Land is not a mere commodity, but an essential element for the realization of many human rights
Land is a cross-cutting issue that impacts directly on the enjoyment of a number of human rights. For many people, land is a source of livelihood, and is central to economic rights. Land is also often linked to peoples’ identities, and so is tied to social and cultural rights.
Disputes over land are frequently the cause of violent conflict and place obstacles to restoring sustainable peace. In short, the human rights aspects of land affect a range of issues including poverty reduction and development, peacebuilding, humanitarian assistance, disaster prevention and recovery, urban and rural planning, to name but a few. Emerging global issues, such as food insecurity, climate change and rapid urbanization, have also refocused attention on how land is being used, controlled and managed by States and private actors.
An increasing number of people are forcibly evicted or displaced from their land to make way for large-scale development or business projects, such as dams, mines, oil and gas installations or ports. In many countries the shift to large-scale farming has also led to forced evictions, displacements and local food insecurity, which in turn has contributed to an increase in rural to urban migration and consequently further pressure on access to urban land and housing. A considerable portion of this displacement is carried out in a manner that violates the human rights of the affected communities, thus further aggravating their already precarious situation.
Urban development projects have led to socioeconomic polarization in cities owing to escalating costs of land and housing and depletion of low-income housing. Measures taken to protect the environment are also at times in conflict with the interests and human rights of populations that depend on land for subsistence and survival.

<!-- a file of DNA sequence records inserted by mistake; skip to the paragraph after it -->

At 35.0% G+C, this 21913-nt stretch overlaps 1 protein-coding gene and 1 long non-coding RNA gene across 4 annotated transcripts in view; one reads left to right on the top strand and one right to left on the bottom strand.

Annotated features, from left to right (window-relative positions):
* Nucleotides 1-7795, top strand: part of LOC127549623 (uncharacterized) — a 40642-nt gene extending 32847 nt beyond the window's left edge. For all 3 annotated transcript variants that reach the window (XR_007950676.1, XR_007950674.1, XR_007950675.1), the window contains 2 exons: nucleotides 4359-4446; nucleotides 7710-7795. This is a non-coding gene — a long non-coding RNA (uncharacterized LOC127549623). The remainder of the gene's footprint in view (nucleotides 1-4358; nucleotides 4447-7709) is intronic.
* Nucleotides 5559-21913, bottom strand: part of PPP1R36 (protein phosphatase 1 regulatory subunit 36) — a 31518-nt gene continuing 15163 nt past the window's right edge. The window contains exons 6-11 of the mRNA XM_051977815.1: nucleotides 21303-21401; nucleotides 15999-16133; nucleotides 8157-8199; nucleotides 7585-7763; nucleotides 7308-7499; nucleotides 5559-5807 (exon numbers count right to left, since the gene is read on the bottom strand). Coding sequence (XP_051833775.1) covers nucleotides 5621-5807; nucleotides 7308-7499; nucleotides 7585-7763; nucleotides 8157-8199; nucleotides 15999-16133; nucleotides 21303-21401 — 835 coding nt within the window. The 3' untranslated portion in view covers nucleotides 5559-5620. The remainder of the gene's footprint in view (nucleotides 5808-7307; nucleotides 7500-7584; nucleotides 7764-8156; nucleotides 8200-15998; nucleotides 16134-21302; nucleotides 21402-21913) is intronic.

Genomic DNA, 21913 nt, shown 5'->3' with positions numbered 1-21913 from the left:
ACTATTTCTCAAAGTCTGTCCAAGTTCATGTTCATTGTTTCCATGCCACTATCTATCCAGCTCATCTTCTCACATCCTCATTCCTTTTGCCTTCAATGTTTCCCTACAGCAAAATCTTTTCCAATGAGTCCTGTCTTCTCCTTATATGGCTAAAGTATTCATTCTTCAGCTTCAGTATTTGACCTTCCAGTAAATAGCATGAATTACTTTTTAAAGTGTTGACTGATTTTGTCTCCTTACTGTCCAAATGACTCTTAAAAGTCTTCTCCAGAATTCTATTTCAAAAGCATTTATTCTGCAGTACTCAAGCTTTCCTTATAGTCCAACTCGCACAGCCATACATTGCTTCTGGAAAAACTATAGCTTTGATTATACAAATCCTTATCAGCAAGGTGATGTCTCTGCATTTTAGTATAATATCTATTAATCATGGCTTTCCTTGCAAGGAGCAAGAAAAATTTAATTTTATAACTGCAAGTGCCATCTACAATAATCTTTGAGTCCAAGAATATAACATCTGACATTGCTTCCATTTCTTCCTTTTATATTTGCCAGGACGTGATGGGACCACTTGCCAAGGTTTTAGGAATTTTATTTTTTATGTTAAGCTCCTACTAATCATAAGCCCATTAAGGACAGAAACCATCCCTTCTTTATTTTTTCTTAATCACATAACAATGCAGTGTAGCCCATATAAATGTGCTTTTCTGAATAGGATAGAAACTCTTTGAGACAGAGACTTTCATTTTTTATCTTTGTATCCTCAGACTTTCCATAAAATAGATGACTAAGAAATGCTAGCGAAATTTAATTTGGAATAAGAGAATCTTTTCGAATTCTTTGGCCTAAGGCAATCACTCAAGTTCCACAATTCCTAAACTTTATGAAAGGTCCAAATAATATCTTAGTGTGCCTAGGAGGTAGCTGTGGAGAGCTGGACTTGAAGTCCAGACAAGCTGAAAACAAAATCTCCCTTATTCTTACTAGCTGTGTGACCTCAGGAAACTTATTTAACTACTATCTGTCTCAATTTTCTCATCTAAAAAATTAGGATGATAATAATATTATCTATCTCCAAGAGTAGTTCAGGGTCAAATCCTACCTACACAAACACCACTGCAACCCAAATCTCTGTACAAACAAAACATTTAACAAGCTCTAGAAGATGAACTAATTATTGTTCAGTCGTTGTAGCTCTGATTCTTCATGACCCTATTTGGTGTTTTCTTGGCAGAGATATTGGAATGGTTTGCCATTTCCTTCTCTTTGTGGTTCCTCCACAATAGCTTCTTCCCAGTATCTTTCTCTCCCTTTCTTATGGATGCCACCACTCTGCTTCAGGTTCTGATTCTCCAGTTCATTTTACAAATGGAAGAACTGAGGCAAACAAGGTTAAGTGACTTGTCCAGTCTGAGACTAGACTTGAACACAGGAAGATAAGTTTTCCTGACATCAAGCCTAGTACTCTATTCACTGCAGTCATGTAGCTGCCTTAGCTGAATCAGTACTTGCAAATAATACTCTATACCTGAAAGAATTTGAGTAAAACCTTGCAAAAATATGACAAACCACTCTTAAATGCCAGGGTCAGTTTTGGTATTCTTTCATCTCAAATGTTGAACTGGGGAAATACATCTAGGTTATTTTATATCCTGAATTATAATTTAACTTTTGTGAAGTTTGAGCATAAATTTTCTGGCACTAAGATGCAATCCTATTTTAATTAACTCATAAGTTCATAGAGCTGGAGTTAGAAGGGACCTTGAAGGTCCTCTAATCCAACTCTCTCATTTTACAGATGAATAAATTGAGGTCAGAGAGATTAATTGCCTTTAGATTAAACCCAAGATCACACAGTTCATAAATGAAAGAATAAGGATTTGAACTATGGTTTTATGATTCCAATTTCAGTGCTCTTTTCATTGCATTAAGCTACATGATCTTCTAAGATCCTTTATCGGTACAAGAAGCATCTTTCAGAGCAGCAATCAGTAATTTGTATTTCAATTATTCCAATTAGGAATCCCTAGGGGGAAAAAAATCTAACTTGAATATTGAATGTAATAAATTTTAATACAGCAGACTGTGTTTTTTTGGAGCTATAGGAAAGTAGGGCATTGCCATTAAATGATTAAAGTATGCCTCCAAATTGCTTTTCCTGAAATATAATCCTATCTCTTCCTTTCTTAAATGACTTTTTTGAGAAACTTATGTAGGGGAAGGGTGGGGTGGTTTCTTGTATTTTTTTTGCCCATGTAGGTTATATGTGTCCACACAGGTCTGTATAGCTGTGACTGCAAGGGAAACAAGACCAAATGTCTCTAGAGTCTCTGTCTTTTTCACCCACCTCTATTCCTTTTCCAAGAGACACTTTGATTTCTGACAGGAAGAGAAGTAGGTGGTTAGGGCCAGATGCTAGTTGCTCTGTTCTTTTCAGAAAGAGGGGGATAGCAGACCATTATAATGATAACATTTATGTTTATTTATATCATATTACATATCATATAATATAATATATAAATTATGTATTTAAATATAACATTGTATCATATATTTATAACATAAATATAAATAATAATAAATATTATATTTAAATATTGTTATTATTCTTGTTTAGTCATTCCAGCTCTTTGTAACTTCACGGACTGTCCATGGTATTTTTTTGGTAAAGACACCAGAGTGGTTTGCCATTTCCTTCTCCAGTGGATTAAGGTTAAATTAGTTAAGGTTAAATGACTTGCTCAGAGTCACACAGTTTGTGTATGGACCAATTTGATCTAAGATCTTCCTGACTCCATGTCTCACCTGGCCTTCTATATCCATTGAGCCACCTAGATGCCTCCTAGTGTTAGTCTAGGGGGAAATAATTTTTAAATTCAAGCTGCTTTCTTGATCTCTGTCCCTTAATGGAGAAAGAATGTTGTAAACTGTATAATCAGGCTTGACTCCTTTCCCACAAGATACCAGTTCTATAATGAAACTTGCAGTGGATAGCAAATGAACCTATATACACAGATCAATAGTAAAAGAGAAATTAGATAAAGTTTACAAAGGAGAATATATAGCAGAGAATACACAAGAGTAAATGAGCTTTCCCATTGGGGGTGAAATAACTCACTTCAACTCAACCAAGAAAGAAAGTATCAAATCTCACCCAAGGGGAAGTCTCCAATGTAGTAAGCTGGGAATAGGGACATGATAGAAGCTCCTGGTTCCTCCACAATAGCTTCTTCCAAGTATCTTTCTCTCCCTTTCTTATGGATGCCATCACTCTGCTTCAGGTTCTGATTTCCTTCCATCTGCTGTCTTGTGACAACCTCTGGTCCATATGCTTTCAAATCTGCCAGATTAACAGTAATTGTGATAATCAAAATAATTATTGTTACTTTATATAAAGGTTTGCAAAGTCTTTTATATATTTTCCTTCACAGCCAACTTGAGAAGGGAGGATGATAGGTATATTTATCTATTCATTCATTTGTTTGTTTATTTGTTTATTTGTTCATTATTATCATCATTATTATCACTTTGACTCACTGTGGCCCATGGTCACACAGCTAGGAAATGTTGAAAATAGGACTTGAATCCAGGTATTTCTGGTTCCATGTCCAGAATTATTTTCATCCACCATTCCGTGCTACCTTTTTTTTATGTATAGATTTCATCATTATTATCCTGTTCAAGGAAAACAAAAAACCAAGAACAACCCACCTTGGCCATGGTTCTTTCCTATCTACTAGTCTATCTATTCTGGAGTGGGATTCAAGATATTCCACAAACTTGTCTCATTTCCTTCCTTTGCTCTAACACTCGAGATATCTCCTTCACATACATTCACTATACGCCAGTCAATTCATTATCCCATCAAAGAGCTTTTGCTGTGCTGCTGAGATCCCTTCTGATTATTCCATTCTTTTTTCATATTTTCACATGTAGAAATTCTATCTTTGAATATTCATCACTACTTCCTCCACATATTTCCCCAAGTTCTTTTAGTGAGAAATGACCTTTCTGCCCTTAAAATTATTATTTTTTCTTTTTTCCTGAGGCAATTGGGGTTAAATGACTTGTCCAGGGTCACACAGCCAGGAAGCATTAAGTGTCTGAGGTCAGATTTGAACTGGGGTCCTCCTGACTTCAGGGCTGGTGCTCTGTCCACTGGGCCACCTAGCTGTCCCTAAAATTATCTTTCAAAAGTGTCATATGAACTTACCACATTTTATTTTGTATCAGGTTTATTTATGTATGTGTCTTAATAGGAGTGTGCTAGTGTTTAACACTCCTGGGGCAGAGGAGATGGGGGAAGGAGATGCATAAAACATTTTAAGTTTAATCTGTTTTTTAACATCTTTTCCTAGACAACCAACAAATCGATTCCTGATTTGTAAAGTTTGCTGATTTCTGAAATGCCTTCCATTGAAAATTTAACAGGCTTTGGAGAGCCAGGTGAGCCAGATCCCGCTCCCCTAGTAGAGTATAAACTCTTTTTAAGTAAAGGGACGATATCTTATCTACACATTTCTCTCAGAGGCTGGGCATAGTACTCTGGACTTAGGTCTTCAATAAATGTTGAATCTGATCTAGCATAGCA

Failure to effectively prevent and mitigate environmental degradation and the negative impact of climate change could drastically reduce access to land, especially for marginalized groups.
Land remains a crucial element in conflict and post-conflict contexts. When conflict ends, the restitution of housing, land and property rights for returning refugees and internally displaced persons constitutes a fundamental part of peacebuilding.
The international framework
Land and human rights publications and reports
Land and Human Rights, Standards and Application
This basic legal reference publication provides a concise and user-friendly guide on key international legal standards, including international human rights, humanitarian and criminal law. It is based on research into the relevant international and regional legal instruments, and the interpretation and application of these standards by the United Nations human rights mechanisms, as well as the jurisprudence of international and regional human rights bodies. Available in: English
Land and Human Rights: Annotated Compilation of Case Law